Science

Twitter, nuggets and an important lesson in social media marketing

10 May 2017 | By Anish Chakraborty
Twitter unites to aid Carter 'Nugget Boy' Wilkerson

Love should have aspirations; it should perform miracles, walk the extra mile and break an impossible Twitter record to let the world know how much one loves chicken nuggets.

16-year-old Carter Wilkerson broke Ellen DeGeneres's record in a bid to get a year's free supply of chicken nuggets from a US fast-food chain.

It all started with a challenge like all good stories do.

In context: Twitter unites to aid Carter 'Nugget Boy' Wilkerson

10 May 2017Twitter, nuggets and an important lesson in social media marketing

Wendy's"Consider it done"

It started simple enough; when the now Internet legend from Nevada, USA tweeted the US fast-food chain casually asking how many retweets were needed to get a year's supply of chicken nuggets.

Social media spokesperson of Wendy's underestimated our hero and replied within a minute with the reply "18 million."

"Consider it done," said the high-school student and then all hell broke loose.

Social media gods come to aid

TwitteratiSocial media gods come to aid

Carter posted the screenshot of the tweet exchange to rally Twitter with a war cry, "HELP ME PLEASE. A MAN NEEDS HIS NUGGS."

The plea got heard by the social media gods and Twitterati responded; within two days Carter garnered 1 million retweets but it was still a far cry from Ellen DeGeneres's Oscar selfie record of 3.2 million retweets.

BrandsNow brands jump in the foray

Things escalated further and industry behemoths such as Apple Music, Microsoft, Amazon, and Google joined in for the good cause; celebrities such as Breaking Bad star Aaron Paul also retweeted it.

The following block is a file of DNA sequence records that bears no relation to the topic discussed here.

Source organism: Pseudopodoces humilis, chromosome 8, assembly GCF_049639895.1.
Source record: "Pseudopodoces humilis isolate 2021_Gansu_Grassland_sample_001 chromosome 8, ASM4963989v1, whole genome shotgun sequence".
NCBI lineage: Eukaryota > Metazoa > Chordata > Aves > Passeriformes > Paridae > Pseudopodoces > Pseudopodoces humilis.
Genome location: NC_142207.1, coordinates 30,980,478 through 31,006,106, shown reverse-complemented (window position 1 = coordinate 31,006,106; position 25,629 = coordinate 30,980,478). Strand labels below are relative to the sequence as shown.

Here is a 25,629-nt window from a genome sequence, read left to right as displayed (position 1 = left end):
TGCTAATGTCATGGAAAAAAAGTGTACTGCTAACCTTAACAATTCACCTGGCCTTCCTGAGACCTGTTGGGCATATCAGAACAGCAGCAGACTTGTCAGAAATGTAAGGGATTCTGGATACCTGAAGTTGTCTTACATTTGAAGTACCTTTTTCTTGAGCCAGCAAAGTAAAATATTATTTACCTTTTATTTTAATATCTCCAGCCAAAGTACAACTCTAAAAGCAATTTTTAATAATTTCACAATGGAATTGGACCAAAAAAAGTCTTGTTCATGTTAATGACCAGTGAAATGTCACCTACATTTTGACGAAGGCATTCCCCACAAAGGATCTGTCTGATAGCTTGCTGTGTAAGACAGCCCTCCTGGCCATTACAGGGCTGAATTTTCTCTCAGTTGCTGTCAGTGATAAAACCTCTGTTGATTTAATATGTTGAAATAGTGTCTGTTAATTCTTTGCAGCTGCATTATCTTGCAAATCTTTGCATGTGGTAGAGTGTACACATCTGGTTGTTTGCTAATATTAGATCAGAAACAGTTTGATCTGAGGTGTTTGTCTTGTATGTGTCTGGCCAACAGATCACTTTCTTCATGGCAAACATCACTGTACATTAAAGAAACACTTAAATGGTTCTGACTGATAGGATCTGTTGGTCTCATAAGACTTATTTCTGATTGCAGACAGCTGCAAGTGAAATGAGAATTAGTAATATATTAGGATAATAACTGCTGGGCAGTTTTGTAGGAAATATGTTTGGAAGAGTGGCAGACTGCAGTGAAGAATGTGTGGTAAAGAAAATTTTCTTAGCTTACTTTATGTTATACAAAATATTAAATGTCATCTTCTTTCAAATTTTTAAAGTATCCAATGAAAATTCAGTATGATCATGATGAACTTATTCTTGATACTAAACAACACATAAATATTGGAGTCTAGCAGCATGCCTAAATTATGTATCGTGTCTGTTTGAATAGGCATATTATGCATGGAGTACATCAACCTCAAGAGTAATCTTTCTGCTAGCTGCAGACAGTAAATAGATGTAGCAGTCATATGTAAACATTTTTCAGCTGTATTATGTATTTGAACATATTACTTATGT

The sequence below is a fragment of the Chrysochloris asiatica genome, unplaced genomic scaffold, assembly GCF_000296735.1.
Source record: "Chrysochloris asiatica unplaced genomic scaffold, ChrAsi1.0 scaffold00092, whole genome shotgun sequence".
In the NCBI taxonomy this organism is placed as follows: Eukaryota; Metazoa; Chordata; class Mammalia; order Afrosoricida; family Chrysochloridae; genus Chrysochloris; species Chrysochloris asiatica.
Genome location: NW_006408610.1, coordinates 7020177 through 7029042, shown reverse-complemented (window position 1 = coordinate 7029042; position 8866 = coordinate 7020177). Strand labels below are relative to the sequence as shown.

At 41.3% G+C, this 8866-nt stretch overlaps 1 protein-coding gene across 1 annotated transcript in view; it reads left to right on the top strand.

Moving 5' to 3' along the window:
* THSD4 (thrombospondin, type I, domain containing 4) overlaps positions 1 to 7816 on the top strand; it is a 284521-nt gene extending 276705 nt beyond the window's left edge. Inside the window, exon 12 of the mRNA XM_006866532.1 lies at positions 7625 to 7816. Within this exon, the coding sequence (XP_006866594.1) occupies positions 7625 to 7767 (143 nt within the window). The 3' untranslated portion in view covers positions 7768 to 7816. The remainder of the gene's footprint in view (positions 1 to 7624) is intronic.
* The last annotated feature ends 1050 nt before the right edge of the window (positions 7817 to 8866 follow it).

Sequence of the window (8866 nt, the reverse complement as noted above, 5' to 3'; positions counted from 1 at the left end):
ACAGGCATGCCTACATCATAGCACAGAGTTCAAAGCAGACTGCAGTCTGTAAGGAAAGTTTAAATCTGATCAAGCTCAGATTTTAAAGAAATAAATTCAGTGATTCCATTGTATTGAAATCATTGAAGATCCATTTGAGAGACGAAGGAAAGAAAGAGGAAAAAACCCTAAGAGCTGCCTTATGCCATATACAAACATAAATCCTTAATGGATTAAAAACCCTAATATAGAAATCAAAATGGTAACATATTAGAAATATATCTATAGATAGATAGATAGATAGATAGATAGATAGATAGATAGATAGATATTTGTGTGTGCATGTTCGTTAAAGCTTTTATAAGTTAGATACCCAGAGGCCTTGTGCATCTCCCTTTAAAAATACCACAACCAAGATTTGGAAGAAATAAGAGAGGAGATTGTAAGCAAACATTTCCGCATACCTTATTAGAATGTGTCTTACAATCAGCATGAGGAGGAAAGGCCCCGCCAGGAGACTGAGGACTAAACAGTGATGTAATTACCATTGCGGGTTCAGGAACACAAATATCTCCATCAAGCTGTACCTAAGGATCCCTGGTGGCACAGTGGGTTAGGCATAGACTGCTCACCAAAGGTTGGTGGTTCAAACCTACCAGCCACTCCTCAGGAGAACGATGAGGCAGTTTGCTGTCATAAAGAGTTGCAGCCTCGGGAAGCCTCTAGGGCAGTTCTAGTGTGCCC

Brand-jacking the hype, now infamous United Airlines also jumped in trying to get some positive PR by saying that they will fly Carter to a Wendy's outlet in any city they operated in.

Publicity stuntsModern age social media PR stunts and gimmicks

This may have been an exceptional story but serves to show what an important role social media plays in brand building.

Wendy's may have replied to Carter just on a whim but what ensued later in Twitter was an immense PR boost for the firm, which would have cost millions if they had tried to reach that level of buzz on their own.

AdvertisingUnprecedented engagement and unconventional advertising

Twitter took this example to boost their stance by writing to the shareholders, "Wendy's leveraged the unique conversation that happens only on Twitter into national prominence for their brand, creating a call for retweets that inspired unprecedented engagement."

Bizarre yet effective, this is how the modern day brand recall and engagement works, amassing massive response through a dish as ordinary as chicken nuggets.

RetweetsThe sweet aftermath

Carter may not have been able to get 18 million retweets but he did break Ellen DeGeneres's Oscar selfie retweet record.

In the end, Wendy's agreed to provide him with a year's worth of free nuggets and also made a $100,000 donation in Wilkerson's name, remarking "We didn't expect Carter's response, and we couldn't anticipate the overwhelming support he has received."